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Researchers Control the Movements of Living Cells Using Electric Fields

June 26, 2020
This new capability could be used to treat patients by encouraging wound healing.

Biomedical researchers at Princeton University have developed a device that remotely controls the movement of living cells by manipulating electric fields to mimic those found in the body during healing. The device, called the Spatiotemporal Cellular HErding with Electrochemical Potentials to Dynamically Orient Galvanotaxis (SCHEEPDOG), could open new possibilities for tissue engineering, including approaches wound healing, repairing blood vessels and sculpting tissues.

Scientists have long known that naturally occurring electrochemical signals within the body influence the movement, growth and development of cells—a phenomenon known as electrotaxis. These behaviors are not nearly as well understood as chemotaxis, in which cells respond to chemical concentrations. One reason electrotaxis remains relatively unexamined is the lack of accessible tools to monitor cells’ responses to electric fields.

The new device, assembled from inexpensive and readily available parts, lets researchers manipulate and measure cultured cells’ movements reliably and repeatably. SCHEEPDOG contains two pairs of electrodes that generate electric fields along horizontal and vertical axes, recording probes that measure voltages and a protective barrier that keeps the cells isolated from the electrodes’ chemical byproducts. The voltage level in the electrodes is similar to that of an AA battery concentrated over the centimeter-wide chamber containing the cells.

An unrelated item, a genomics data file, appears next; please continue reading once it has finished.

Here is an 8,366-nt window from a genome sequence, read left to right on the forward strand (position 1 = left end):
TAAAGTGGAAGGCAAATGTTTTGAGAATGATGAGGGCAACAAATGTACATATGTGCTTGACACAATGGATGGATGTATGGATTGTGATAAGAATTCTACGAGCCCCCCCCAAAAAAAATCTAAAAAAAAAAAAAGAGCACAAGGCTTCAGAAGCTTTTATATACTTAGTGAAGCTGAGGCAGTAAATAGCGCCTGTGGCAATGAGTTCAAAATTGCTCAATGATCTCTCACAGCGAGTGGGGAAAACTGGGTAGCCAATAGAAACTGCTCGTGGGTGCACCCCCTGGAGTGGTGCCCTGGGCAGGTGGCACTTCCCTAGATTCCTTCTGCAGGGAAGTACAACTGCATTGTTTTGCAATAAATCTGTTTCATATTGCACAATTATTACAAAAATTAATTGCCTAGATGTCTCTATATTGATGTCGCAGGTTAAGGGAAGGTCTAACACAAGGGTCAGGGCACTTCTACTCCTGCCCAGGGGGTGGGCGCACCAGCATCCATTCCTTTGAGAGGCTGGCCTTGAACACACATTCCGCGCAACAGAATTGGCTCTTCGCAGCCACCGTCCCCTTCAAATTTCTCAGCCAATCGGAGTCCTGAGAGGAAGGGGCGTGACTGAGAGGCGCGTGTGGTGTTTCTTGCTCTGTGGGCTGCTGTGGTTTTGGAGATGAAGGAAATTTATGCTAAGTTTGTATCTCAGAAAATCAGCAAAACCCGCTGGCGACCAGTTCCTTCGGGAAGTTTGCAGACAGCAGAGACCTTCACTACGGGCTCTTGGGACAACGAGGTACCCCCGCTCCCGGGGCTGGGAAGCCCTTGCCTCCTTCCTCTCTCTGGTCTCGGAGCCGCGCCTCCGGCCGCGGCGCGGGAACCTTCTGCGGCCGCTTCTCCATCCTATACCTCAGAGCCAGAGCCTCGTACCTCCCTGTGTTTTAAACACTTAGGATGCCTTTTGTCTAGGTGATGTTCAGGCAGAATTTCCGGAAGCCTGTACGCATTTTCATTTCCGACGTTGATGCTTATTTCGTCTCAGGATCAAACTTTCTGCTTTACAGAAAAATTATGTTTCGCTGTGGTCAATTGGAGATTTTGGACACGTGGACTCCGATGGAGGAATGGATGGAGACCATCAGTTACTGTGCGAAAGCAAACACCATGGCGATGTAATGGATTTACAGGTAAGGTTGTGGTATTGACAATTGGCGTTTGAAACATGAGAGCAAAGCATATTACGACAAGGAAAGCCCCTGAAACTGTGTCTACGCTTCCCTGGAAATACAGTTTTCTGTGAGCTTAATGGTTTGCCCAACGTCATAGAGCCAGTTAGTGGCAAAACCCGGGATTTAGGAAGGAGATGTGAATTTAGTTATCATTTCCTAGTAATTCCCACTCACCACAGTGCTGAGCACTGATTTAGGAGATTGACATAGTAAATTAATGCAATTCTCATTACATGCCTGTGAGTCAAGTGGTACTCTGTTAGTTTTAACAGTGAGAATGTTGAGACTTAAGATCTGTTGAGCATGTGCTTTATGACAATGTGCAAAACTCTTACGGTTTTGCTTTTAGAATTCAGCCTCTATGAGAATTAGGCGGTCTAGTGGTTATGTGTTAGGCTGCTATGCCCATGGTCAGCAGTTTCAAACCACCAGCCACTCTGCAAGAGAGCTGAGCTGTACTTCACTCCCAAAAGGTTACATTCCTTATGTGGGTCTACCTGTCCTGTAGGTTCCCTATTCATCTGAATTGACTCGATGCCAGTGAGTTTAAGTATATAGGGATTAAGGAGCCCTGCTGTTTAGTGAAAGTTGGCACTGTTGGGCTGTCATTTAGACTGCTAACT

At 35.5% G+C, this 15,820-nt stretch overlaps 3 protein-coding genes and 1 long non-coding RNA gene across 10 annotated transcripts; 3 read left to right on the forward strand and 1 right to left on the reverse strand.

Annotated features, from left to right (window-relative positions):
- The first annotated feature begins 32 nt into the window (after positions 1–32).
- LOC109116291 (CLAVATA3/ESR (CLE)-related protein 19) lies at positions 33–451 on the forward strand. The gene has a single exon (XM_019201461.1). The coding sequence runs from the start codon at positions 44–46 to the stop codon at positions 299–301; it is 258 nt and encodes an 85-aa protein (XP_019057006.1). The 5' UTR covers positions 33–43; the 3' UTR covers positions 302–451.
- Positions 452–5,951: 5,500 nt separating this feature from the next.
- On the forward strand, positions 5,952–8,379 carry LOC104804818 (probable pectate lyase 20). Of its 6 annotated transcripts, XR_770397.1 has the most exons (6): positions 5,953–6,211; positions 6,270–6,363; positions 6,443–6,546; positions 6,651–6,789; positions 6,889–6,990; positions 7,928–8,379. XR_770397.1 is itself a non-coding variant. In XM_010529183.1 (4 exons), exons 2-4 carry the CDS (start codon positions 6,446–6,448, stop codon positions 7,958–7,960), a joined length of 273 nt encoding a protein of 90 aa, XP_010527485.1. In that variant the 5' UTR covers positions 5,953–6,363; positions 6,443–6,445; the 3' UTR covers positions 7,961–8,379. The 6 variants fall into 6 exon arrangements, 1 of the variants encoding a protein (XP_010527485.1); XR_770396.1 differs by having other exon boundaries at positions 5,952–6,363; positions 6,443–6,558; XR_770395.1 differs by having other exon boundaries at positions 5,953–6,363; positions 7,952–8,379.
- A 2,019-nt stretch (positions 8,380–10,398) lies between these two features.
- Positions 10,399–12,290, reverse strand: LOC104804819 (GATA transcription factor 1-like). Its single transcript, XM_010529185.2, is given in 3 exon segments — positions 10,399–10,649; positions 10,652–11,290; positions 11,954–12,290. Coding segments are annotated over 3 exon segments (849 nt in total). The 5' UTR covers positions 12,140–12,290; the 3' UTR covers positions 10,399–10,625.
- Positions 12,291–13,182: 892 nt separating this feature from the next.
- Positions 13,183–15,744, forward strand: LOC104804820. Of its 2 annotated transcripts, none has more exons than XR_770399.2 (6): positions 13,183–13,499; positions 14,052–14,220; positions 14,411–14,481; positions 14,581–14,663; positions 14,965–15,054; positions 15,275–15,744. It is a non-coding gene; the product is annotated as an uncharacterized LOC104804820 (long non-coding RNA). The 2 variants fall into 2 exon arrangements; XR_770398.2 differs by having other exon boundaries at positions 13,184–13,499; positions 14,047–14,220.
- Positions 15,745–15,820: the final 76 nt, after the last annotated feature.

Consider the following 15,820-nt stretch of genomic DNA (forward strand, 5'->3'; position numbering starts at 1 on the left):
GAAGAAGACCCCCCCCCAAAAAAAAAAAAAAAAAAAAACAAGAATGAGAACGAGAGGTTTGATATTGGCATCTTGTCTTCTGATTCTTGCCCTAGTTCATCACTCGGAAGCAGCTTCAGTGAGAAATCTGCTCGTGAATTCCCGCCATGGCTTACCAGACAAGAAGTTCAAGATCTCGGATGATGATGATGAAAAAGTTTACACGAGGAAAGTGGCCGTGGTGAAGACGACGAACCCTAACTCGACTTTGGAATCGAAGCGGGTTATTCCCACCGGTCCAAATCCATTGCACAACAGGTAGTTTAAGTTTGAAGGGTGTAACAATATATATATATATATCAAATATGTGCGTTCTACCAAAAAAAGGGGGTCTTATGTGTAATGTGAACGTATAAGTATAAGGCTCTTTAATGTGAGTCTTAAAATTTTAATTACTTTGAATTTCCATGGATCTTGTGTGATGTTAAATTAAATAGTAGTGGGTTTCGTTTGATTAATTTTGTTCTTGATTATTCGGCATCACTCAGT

“It’s kind of like an Etch A Sketch,” says Tom Zajdel, a researcher at Princeton. “We’ve got the horizontal and the vertical knobs, and we can get the cells to trace out arbitrary trajectories in the whole 2D space just by using those two knobs.”

The team tested SCHEEPDOG using mammalian skin cells and epithelial cells from the lining of the kidney, which are often used to study cells’ collective movements. They found that the cells time-averaged signals generated along the two axes over periods of about 20 sec.: Turning on the vertical electric field for 15 sec. and the horizontal field for 5 sec., for instance, would cause the cells to migrate more vertically than horizontally.

The team is now using the device on different cell types and situations. One group of experiments, for example, examined how cells stuck to other cells (adhesion) are affected by cell movements. This could be important for understanding and possible controlling skin, blood vessel and nerve regeneration.

Applying engineering principles to understand and control electrotaxis will deepen understanding of its role not only in cell movement, but also in growth and differentiation. Although today’s cutting-edge tissue-regeneration techniques usually involve pre-patterning new tissues, it might be a better approach to sculpt tissues with electric fields.

Editor's Note: Click here for some microscopic views of SCHEEPDOG in action.

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